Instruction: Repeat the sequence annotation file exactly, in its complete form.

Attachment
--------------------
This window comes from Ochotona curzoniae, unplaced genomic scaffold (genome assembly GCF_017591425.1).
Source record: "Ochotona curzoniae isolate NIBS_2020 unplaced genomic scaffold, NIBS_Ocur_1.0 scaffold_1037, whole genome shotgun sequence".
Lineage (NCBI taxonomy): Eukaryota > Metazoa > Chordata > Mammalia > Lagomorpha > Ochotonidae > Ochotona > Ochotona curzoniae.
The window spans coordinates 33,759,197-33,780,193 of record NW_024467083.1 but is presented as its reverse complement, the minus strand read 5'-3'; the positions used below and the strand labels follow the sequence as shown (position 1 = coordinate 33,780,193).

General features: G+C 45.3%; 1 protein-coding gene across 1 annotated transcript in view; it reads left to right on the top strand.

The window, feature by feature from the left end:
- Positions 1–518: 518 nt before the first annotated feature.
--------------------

This window comes from Ochotona curzoniae, unplaced genomic scaffold (genome assembly GCF_017591425.1).
Source record: "Ochotona curzoniae isolate NIBS_2020 unplaced genomic scaffold, NIBS_Ocur_1.0 scaffold_1037, whole genome shotgun sequence".
Lineage (NCBI taxonomy): Eukaryota > Metazoa > Chordata > Mammalia > Lagomorpha > Ochotonidae > Ochotona > Ochotona curzoniae.
The window spans coordinates 33,759,197-33,780,193 of record NW_024467083.1 but is presented as its reverse complement, the minus strand read 5'-3'; the positions used below and the strand labels follow the sequence as shown (position 1 = coordinate 33,780,193).

General features: G+C 45.3%; 1 protein-coding gene across 1 annotated transcript in view; it reads left to right on the top strand.

The window, feature by feature from the left end:
- Positions 1–518: 518 nt before the first annotated feature.